“The main media companies, since their births, have not been innovative,” Diller said. “They have always tried to prevent innovation from happening, and never invested in R & D. "
Diller is currently backing a controversial start-up called Aereo,which streams live TV to mobile devices by assigning each subscriber a mini-antenna to capture free over-the-air broadcast signals that are routed over-the-web. The technology raises serious concerns about “cord-cutting” — when consumers leave traditional cable TV.
However, Diller isn’t convinced Aereo will lead to customers cutting the cord because cable’s diverse programming offers so much variety.
As for the future of TV? Diller warns: "There's going to be a tremendous amount of disruption. Disruption tends to affect the most entrenched players."
Dick Costolotells CNBC his company is transforming how people watch TV.
"We used to have the few people in your living room that you were having a shared conversation with about what you were watching, it's now exploded beyond the bounds of the living room and it's the world that's having a conversation about what we're all watching," he said.
Costolo says Twitter's use as a second screen to discuss live programming is just the beginning.
"The next evolution is to bring that conversation back into the programming so that these two things start to feed off each other. I think what we'll see then is the conversation on Twitter starts to actually impact what's happening during the program itself in a real-time feedback loop," he said.
Costolo believes the ways Twitter can affect TV are unlimited.
"It can be original programming. It can be a live stream. It can be backstage at what we're seeing live on TV right now,” he said. “So I think that it can be both an accompaniment to what we're seeing on TV and look like an actual live second viewing of the show. Or it can be its own original programming that is then backed up on TV."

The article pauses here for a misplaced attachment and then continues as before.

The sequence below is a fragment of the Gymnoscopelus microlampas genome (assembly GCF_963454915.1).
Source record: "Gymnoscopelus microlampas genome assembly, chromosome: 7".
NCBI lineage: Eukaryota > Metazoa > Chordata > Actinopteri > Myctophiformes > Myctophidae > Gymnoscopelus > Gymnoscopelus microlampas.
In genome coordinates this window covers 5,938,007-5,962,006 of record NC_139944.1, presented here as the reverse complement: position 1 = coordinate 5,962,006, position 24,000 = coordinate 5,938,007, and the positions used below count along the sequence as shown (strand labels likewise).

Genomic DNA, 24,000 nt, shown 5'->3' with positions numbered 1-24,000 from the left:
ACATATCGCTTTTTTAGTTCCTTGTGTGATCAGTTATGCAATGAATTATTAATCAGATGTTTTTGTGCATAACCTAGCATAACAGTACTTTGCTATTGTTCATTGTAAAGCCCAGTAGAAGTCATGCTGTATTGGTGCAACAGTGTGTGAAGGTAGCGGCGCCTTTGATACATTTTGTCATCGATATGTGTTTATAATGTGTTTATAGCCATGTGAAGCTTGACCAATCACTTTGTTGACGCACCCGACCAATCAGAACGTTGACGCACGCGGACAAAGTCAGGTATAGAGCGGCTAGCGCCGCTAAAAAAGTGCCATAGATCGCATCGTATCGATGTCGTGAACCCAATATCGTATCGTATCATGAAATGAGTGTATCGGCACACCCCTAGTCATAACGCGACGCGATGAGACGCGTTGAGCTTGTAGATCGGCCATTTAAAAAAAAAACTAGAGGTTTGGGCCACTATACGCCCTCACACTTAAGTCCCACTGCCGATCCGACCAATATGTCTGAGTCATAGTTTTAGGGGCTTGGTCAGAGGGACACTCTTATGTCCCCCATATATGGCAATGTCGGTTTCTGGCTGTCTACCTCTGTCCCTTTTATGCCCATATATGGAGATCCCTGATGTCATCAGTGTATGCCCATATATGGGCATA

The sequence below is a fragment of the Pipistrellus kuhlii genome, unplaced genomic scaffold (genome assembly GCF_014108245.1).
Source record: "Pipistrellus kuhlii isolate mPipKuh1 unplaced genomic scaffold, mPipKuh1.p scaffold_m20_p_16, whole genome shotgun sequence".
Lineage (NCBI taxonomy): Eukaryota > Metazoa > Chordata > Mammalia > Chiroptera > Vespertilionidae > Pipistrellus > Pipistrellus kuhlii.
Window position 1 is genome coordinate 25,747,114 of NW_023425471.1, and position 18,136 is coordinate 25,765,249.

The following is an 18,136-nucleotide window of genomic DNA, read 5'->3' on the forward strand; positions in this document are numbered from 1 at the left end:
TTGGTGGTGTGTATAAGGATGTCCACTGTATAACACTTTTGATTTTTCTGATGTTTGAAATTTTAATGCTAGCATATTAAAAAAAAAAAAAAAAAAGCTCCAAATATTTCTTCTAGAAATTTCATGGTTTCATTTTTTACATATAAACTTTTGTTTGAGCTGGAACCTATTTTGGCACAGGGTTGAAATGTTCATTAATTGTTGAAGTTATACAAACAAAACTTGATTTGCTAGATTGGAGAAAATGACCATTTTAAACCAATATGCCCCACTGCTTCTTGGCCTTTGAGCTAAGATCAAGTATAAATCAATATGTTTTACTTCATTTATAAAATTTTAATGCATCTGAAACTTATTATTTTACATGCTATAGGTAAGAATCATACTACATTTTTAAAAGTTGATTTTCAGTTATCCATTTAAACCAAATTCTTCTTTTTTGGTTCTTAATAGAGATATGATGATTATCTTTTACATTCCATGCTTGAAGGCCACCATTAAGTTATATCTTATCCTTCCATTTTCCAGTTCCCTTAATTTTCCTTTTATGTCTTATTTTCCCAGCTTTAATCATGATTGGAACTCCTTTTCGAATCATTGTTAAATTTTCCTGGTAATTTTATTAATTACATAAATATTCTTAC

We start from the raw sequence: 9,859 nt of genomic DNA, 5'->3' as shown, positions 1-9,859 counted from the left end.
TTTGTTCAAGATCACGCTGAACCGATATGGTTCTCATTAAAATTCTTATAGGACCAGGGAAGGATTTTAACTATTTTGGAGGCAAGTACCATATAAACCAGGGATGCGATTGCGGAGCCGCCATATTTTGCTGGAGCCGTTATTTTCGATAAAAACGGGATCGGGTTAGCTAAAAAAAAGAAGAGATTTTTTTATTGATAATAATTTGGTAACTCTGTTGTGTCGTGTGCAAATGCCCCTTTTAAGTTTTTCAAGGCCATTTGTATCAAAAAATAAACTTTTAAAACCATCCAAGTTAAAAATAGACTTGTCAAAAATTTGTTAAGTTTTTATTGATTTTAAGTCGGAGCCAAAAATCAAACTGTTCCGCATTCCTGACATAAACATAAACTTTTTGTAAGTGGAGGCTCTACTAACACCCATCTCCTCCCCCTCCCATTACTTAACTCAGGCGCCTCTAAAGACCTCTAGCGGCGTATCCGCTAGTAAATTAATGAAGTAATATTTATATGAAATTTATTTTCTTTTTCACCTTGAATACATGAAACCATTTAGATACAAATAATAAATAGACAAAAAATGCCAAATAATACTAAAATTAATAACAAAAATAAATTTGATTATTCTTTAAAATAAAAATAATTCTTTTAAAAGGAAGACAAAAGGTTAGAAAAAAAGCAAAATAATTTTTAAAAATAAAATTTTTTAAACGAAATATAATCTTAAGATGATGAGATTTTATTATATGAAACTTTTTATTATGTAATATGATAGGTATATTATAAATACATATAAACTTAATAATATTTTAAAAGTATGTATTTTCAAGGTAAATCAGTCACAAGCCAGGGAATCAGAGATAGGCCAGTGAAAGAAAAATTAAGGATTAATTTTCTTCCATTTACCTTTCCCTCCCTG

Bob Igertells CNBC the future is about taking advantage of multiple platforms to reach as many people as possible and build Disney’s brand.
"The big picture philosophy is not look at the business as one platform, and then another platform, and another. It's to look at it first — for this company as the investment in and the creation of branded, high-quality intellectual property product,” he said.
Iger says Disneyhas no choice but to create content for all the new platforms because "everything competes with everything these days."
Disney teamed up with Comcast to give Comcast subscribers access to Disney content anytime, anywhere, on any device. Iger praised this deal for expanding on a key partnership.
"That multichannel subscription model is very successful. It has delivered great value to shareholders of these great companies now for a number of years and I believe it will continue to."
Jeff Bewkessees a dramatic shift in television on the horizon. He believes the new standard for TV services will be subscription-based, on demand, and available on multiple platforms like his successful HBOnetwork.
"Two to three years from now, every network will look like HBO," he told CNBC.
Not only will programming on your TV set evolve; devices will also play a more significant role.